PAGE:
PATRICK MURPHY. Apart from material achievements, the accumulation of wealth and property, there are many men who regard the chief results of life as "experience." Experience with life in all its phases is the groundwork of human character. Even bitter hardships become sweet to the recollection in after years, men becoming interesting to others not so much by what they have as by the experiences they have tasted and which have become part of their very being.
While the books of the assessor in Lane County would show that Patrick Murphy is abundantly possessed of this world's goods, the following paragraphs are written not so much to call attention to his possessions as to the variety of experience which he has been through both in Western Kansas and elsewhere.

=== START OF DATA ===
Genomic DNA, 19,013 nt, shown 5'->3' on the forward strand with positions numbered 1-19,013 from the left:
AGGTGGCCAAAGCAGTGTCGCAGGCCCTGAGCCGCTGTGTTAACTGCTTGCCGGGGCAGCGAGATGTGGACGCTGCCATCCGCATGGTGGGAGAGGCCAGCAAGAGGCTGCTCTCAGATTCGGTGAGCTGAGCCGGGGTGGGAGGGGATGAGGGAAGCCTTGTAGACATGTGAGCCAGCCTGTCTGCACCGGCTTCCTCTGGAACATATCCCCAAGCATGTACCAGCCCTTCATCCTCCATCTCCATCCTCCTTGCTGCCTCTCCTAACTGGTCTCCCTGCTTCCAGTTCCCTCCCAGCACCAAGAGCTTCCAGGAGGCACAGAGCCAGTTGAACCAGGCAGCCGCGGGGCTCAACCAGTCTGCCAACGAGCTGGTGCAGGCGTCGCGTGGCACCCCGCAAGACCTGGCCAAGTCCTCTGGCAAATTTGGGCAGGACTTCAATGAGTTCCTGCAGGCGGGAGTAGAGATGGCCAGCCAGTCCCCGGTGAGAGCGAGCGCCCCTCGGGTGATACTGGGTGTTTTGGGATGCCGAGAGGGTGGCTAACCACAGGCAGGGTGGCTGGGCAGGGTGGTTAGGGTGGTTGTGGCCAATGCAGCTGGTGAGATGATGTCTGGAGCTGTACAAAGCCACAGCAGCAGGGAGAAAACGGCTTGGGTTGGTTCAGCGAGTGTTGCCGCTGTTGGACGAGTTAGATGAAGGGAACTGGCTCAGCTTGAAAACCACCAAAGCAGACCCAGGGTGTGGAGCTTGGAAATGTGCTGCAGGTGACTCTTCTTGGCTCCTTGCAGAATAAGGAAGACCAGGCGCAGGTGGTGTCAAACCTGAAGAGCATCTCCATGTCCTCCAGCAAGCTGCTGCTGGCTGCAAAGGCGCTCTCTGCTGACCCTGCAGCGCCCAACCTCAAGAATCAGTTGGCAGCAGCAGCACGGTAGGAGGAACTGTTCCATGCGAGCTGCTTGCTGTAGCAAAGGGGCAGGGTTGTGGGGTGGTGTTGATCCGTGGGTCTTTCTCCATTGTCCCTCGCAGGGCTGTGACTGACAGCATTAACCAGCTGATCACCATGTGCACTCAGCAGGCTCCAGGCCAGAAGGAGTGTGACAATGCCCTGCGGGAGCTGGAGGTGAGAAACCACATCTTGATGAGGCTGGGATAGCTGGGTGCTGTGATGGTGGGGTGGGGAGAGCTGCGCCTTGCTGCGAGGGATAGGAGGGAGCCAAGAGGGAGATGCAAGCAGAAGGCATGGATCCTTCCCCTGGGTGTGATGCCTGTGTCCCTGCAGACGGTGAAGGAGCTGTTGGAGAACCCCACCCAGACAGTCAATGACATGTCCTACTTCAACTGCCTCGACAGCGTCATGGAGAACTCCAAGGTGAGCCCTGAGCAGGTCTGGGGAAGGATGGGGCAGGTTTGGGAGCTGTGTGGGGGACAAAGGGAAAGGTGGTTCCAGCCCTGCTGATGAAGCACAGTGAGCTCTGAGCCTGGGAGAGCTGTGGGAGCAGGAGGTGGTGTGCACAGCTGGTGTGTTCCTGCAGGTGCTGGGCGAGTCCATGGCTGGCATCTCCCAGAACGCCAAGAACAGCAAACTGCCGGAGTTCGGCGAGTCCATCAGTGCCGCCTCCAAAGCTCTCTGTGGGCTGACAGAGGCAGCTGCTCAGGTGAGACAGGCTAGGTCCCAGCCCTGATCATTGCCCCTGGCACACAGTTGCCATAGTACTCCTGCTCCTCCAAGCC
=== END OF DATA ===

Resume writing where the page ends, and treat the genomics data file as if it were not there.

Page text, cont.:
The Murphys lived in Ireland, on a little farm in County Armagh. Owen and Bridget (McArdle) Murphy were lease holders of some property there, and so long as they paid rent no one could dispossess them. They and their ancestors had occupied the land for generations, and their posterity still possess it. Owen and Bridget had eight children. Six of them still survive, and all of them are in the United States. Their names are: Terence, of Lane County, Kansas; John, a farmer in the same county; Patrick; Sarah, wife of John McEnulty, of Leavenworth County, Kansas; Michael, a farmer whose home is near his brother Patrick; and Miss Bridget, who lives with her brother Patrick and, like, him, is a homesteader of Lane County.